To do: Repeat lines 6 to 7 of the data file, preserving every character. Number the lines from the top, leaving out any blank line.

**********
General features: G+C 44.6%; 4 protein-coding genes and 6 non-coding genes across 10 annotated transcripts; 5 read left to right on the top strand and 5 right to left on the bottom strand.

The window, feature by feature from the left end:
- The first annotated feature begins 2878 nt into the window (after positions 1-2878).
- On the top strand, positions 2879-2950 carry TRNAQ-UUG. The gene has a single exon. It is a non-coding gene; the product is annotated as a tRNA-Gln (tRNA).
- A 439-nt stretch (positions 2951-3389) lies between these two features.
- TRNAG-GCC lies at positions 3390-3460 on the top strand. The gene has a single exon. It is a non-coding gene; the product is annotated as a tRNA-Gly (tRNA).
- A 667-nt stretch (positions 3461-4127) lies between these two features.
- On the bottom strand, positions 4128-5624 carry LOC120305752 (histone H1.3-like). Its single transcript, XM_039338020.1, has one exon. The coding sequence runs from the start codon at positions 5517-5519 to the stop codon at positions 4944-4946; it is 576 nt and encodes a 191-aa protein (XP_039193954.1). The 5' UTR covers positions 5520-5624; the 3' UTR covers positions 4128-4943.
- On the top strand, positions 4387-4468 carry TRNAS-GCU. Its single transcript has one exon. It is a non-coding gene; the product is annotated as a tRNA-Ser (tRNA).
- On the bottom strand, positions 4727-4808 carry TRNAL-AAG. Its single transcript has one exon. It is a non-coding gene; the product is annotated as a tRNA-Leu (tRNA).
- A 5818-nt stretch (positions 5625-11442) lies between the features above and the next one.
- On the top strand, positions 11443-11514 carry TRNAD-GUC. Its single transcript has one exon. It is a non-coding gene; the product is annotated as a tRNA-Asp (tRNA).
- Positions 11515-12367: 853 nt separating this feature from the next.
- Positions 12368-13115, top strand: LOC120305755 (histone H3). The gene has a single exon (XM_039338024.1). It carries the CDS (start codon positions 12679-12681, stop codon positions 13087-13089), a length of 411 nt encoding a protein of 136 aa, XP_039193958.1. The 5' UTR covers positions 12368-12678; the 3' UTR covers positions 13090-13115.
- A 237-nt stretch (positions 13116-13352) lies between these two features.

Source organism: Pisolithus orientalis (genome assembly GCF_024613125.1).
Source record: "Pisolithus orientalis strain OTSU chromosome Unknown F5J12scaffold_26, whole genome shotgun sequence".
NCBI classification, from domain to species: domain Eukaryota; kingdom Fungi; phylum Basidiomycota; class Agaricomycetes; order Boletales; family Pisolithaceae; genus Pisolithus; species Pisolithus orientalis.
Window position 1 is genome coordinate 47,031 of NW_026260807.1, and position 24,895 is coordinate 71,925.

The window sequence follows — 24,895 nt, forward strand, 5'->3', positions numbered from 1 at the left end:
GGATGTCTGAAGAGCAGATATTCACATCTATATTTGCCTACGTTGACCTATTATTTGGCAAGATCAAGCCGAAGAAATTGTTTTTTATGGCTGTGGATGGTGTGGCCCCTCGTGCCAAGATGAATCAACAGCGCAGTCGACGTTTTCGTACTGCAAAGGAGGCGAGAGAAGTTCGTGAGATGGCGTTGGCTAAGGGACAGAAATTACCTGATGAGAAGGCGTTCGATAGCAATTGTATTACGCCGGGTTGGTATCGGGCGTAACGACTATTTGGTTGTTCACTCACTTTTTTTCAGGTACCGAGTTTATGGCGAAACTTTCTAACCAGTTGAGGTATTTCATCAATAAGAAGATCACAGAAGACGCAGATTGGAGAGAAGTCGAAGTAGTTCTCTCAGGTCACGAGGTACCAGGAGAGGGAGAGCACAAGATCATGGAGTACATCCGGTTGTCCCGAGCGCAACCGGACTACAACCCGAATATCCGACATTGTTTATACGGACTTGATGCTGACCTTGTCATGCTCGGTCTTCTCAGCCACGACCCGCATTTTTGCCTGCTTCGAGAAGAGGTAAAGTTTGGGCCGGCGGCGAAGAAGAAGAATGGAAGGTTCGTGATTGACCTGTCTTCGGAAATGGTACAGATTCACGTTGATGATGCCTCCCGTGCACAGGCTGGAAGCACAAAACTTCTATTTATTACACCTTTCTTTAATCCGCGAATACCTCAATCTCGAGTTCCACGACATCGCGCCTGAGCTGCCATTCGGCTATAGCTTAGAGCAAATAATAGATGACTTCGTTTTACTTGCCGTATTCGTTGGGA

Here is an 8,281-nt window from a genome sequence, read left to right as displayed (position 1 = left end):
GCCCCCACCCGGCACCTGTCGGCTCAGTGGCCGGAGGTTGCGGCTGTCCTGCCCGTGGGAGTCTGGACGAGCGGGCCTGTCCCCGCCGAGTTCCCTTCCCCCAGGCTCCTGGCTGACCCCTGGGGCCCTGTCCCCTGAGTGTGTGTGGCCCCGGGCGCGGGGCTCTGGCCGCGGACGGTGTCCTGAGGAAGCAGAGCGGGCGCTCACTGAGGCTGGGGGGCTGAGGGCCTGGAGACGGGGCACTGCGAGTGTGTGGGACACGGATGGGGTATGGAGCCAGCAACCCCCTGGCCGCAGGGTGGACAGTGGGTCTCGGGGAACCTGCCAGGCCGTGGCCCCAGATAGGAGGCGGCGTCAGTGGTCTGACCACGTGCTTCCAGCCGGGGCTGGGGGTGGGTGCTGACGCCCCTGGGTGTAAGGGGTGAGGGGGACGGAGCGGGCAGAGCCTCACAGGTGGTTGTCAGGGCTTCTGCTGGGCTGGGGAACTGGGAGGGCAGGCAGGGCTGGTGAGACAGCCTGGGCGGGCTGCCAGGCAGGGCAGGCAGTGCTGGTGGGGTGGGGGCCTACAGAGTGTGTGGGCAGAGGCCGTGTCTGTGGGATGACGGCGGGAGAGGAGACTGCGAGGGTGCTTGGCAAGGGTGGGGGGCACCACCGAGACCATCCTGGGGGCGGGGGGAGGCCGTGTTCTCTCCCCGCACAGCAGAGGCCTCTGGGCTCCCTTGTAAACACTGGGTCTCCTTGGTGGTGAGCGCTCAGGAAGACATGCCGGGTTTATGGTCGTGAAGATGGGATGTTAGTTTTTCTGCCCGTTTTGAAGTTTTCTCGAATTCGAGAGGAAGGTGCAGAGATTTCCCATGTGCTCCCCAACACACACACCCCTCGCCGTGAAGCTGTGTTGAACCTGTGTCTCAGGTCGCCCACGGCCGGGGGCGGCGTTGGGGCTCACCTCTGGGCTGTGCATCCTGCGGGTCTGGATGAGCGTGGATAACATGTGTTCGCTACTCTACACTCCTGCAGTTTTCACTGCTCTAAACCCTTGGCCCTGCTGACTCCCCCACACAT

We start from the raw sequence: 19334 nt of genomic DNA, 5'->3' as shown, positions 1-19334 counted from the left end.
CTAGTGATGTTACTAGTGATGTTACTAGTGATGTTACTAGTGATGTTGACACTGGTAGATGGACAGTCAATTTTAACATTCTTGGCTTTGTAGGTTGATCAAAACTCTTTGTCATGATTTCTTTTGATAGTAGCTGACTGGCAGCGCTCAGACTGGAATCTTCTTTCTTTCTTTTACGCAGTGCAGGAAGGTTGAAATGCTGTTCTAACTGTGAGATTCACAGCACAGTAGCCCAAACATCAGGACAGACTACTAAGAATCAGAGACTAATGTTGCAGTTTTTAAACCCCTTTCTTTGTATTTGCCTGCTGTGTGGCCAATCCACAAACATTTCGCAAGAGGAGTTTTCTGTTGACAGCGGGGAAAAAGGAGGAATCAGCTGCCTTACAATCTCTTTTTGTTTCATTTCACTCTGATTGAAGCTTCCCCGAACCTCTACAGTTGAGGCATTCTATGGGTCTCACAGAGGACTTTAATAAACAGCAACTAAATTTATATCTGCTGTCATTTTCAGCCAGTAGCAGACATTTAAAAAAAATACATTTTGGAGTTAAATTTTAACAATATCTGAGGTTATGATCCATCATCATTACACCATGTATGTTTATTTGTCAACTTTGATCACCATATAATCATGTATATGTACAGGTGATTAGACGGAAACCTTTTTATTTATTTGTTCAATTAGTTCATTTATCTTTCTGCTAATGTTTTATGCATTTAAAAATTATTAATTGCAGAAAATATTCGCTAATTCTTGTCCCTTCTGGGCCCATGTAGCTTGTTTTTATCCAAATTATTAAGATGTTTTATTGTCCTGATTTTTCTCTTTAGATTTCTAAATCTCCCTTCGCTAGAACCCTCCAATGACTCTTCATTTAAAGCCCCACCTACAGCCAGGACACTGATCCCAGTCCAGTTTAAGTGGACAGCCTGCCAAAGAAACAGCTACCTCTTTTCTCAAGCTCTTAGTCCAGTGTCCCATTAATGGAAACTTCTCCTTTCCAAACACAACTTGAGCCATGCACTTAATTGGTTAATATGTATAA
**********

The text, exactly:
- TRNAG-GCC lies at positions 3390-3460 on the top strand. The gene has a single exon. It is a non-coding gene; the product is annotated as a tRNA-Gly (tRNA).
- A 667-nt stretch (positions 3461-4127) lies between these two features.